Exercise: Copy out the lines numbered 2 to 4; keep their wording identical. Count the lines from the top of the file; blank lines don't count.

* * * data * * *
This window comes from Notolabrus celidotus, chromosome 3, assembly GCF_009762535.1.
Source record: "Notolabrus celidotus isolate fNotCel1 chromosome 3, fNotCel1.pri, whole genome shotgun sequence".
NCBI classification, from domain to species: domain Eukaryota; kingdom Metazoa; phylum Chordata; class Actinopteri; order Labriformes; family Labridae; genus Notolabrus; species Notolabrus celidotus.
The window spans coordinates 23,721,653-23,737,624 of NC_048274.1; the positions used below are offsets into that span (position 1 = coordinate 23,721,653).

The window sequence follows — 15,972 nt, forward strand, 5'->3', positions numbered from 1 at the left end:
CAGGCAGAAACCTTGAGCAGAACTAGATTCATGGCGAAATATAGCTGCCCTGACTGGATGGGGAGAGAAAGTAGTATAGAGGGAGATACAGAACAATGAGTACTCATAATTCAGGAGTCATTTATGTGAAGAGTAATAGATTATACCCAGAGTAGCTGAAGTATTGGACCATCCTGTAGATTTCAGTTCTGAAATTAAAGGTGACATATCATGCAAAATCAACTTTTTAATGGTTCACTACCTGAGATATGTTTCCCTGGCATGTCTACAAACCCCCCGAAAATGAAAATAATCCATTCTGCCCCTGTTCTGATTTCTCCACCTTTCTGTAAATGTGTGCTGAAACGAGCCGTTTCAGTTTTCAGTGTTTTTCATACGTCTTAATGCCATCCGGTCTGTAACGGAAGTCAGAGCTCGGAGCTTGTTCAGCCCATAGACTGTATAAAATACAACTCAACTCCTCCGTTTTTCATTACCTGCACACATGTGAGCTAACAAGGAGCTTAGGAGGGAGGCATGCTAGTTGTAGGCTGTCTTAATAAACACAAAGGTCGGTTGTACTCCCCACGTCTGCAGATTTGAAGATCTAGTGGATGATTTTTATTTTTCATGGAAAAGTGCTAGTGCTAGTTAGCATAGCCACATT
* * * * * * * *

Source record: "Notolabrus celidotus isolate fNotCel1 chromosome 3, fNotCel1.pri, whole genome shotgun sequence".
NCBI classification, from domain to species: domain Eukaryota; kingdom Metazoa; phylum Chordata; class Actinopteri; order Labriformes; family Labridae; genus Notolabrus; species Notolabrus celidotus.
The window spans coordinates 23,721,653-23,737,624 of NC_048274.1; the positions used below are offsets into that span (position 1 = coordinate 23,721,653).